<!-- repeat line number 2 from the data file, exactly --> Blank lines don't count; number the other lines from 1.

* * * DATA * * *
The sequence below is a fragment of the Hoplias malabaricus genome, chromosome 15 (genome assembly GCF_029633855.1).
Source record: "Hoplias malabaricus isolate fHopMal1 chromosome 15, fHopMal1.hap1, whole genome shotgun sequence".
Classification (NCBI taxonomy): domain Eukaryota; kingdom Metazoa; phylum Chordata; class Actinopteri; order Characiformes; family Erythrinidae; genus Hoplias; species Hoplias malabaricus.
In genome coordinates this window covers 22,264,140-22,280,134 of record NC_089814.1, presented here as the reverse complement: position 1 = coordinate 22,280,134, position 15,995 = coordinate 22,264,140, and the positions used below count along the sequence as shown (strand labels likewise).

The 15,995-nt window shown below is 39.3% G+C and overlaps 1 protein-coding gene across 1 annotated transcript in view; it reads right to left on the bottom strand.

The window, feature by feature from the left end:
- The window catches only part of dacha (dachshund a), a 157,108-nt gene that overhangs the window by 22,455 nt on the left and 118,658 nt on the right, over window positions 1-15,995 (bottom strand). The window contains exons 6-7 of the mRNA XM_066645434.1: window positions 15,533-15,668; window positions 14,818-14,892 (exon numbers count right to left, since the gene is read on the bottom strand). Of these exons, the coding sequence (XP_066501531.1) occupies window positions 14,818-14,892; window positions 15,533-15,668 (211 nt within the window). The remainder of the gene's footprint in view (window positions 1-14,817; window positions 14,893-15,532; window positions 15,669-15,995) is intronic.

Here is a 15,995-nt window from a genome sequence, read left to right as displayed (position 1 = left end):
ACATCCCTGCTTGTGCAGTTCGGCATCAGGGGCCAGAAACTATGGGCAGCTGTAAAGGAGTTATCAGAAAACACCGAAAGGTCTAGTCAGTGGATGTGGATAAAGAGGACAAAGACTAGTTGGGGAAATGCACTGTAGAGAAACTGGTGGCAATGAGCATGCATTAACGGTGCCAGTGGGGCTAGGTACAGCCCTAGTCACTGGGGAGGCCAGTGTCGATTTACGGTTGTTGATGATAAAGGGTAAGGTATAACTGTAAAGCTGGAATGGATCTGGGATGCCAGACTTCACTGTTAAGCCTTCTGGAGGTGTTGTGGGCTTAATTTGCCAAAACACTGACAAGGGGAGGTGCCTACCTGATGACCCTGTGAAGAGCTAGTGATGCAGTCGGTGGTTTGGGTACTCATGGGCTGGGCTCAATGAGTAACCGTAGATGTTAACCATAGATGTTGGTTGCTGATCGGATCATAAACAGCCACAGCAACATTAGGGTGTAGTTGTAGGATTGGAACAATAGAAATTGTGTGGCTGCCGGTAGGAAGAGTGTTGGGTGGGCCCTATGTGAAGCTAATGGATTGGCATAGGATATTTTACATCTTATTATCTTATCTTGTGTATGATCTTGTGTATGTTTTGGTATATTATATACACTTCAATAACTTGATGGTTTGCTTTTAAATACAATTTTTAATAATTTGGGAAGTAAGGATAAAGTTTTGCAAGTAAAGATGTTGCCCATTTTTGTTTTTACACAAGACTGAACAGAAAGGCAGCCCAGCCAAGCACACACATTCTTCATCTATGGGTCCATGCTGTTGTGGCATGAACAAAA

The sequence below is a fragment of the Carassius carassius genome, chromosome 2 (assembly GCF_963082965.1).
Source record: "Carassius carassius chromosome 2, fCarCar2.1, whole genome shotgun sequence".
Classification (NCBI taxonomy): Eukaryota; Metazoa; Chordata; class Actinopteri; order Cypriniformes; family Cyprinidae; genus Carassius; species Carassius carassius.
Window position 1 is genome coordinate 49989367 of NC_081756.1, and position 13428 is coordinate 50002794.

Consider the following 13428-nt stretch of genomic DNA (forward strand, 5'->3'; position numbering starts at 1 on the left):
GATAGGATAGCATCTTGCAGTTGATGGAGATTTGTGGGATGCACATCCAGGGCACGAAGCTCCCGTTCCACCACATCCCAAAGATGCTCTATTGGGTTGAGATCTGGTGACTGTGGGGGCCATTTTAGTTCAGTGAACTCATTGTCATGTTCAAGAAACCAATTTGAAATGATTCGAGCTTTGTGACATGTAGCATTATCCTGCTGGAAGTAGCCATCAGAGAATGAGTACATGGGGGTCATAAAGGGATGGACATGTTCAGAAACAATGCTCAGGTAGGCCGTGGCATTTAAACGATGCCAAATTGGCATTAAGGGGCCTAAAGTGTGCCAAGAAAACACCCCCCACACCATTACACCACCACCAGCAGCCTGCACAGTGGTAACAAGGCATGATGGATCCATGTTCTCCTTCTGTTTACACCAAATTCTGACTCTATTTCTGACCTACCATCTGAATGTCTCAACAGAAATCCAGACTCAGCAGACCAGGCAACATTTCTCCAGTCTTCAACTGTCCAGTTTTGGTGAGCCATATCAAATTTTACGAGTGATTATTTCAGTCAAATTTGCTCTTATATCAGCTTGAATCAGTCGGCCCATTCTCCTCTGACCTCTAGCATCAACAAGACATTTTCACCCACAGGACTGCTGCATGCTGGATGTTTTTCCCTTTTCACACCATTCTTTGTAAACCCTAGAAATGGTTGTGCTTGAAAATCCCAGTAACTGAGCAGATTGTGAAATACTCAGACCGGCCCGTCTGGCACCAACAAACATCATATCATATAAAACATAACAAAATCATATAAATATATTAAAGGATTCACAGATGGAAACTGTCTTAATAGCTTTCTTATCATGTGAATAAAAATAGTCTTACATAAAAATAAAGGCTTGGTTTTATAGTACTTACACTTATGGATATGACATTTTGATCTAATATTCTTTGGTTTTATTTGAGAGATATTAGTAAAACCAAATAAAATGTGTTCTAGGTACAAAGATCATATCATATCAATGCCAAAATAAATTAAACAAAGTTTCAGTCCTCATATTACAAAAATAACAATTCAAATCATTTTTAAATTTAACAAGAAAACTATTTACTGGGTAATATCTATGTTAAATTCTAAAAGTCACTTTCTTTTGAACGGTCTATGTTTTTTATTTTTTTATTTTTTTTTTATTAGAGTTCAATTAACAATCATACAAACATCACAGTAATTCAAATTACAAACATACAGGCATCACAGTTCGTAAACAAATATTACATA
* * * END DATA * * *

Source record: "Hoplias malabaricus isolate fHopMal1 chromosome 15, fHopMal1.hap1, whole genome shotgun sequence".